Making a difference for Dublin

The European Union (EU) has been a key factor in Dublin's growing success since 1973. From investments in public transport infrastructure, to the Single European Market, to Erasmus student exchanges and the end of roaming charges - many of the benefits of EU membership are well known.

These benefits are the outcome of decisions made in Europe, and the European Parliament has a key role to play in this decision-making process. Dublin has 4 MEPs, and Ireland has 13 MEPs altogether. There are 705 MEPs in total, who sit mainly in seven political groups, and their work is spread across 27 topic-focused committees. Like political parties in the Dáil, political groups in the Parliament have their own priorities and they aim to have those priorities reflected in the final laws agreed in Europe.

I am the Green Party MEP for Dublin, and I sit in the Greens/EFA group. You can read about the Greens/EFA priorities in the relevant section below. I represent the Greens on the Transport & Tourism (TRAN) and Industry & Energy (ITRE) committees, and I am a substitute member of the Regional Development (REGI) committee. My key focus areas are housing, energy, and transport.


Europe is in a housing crisis: right across the continent, people are facing increasingly unaffordable rents, eye-watering house prices, and rising energy bills caused by bad quality housing. This crisis is particularly bad in cities like Dublin.

We are often told that Europe has no powers over housing, but that simply isn’t true. The EU is playing a role in our housing markets, so it is vitally important that we ensure this role is a positive one. 

I have been working hard with my Green colleagues over the last five years to improve the EU response to this crisis, but the proposals we have received so far simply do not go far enough.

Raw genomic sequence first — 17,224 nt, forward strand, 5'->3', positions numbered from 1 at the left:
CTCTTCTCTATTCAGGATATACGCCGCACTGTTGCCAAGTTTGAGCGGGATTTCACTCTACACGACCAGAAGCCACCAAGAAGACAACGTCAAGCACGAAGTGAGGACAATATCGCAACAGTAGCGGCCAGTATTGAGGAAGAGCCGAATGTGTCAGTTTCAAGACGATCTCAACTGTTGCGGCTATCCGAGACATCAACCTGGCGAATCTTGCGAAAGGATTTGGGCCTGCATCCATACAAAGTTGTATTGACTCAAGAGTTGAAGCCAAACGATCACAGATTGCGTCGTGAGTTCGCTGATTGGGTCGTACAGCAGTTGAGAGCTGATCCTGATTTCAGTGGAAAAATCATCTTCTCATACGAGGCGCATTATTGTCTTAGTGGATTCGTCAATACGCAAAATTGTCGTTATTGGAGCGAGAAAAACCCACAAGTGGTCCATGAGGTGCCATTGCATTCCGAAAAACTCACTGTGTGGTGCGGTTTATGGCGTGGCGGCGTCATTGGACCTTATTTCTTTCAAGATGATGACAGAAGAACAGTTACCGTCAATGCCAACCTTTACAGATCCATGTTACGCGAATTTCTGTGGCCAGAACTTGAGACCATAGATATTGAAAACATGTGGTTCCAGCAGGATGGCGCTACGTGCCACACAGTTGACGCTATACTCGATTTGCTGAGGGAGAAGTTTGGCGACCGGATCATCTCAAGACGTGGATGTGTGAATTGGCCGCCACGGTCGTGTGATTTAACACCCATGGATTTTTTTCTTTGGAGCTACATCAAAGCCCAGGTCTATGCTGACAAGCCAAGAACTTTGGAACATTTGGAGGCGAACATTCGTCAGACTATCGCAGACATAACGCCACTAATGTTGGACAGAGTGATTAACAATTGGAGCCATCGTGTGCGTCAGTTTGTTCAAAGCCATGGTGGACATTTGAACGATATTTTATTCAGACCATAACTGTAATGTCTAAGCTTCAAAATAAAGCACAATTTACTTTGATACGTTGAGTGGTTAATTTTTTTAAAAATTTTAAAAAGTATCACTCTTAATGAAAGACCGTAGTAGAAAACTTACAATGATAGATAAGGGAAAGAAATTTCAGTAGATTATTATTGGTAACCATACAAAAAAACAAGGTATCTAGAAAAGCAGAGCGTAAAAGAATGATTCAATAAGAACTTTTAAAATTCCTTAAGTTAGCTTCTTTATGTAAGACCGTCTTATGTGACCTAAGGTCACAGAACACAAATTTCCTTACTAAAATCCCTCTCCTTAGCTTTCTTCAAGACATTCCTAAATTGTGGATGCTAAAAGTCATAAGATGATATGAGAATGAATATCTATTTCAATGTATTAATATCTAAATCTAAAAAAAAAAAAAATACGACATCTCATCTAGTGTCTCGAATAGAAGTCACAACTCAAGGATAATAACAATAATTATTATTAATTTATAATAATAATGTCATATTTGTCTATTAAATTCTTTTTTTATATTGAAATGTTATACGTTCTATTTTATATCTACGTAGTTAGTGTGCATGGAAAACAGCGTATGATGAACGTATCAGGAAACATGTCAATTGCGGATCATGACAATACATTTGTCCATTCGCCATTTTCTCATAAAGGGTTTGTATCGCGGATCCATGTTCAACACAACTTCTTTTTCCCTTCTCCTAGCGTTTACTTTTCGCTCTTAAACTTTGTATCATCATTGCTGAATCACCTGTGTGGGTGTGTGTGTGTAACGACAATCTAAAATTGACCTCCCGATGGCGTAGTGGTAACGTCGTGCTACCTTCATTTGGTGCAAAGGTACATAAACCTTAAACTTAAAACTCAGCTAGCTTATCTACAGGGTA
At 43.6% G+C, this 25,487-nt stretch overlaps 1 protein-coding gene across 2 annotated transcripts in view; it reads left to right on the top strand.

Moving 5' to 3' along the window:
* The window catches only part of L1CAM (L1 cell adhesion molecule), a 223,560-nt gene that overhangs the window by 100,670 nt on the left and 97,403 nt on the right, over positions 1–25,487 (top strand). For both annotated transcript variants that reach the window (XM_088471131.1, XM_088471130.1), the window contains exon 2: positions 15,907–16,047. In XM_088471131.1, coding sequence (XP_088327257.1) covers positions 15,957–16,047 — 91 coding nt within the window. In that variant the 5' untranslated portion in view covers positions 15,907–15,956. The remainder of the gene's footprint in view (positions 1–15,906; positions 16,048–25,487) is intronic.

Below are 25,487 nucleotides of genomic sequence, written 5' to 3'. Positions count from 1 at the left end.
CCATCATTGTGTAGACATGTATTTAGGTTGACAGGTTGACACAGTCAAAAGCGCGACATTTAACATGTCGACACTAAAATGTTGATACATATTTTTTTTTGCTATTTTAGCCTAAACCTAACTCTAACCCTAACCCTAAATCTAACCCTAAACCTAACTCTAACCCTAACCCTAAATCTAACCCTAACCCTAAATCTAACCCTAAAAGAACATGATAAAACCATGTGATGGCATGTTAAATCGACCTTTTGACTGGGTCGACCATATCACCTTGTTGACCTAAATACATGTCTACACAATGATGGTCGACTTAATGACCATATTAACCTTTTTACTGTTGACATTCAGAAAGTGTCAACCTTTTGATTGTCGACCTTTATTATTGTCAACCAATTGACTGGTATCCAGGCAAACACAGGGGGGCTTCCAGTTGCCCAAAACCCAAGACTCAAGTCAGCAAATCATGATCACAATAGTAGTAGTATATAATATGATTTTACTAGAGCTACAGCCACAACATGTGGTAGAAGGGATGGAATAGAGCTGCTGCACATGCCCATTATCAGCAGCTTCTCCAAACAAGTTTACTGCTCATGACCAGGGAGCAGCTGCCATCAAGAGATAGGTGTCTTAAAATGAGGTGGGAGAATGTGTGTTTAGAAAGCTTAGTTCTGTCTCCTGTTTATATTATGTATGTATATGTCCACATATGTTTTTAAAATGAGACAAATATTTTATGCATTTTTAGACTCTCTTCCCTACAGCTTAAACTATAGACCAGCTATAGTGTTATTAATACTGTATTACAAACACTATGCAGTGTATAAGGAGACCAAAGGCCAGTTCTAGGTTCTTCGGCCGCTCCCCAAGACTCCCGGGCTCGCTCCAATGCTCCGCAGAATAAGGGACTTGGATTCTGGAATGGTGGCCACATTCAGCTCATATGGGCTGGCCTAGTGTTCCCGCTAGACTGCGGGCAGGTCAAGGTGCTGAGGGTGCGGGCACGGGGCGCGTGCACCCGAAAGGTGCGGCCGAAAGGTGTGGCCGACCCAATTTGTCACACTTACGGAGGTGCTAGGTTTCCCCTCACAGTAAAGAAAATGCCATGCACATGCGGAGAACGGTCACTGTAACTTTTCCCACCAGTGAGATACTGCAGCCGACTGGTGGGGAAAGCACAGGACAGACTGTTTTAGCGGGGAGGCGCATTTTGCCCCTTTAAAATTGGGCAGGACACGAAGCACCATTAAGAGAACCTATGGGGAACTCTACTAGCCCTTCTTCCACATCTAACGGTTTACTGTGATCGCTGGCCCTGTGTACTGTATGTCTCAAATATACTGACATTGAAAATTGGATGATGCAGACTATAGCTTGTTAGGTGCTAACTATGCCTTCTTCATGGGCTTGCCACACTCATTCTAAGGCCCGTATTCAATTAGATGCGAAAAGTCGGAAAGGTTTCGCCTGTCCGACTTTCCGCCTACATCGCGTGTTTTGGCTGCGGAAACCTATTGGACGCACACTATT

That’s why we have  put together a European Housing Crisis response plan that addresses five priority areas: more affordable and social housing; boosting renovation and construction; ending homelessness by 2030; stricter oversight of short-term rentals; and tackling housing speculation.

I have called for a European Housing Fund to help address the €57 billion annual investment gap in social and affordable housing. We need to build more public housing in Dublin, in particular. I’ve seen how cities like Vienna and Copenhagen can achieve this, and I know we can do this in Dublin. With new EU renovation targets coming down the line, the Housing Fund should also prioritise and support renovations for the people who can't afford their energy bills, who stand to benefit the most from these works.


Ireland has huge potential to become a renewable energy powerhouse and a leading player in the EU’s transition away from harmful fossil fuels. I am supporting measures to make this future a reality as one of two Irish MEPs on the European Parliament’s energy committee or the Committee for Industry, Research and Energy (ITRE).

I worked on updates to the Renewable Energy Directive and the development of the EU Offshore Renewables Strategy, and I have been leading the charge in Parliament for the EU to provide greater investment in our electricity grids with the hope of finalising the EU Supergrid that will be needed to ensure our transition towards renewables. 

I am also focused on boosting building renovations and energy efficiency as a member of this committee. Retrofitting more homes and buildings is the best way to protect people from future energy price spikes. The people who will benefit most from these works are those struggling to afford their energy bills.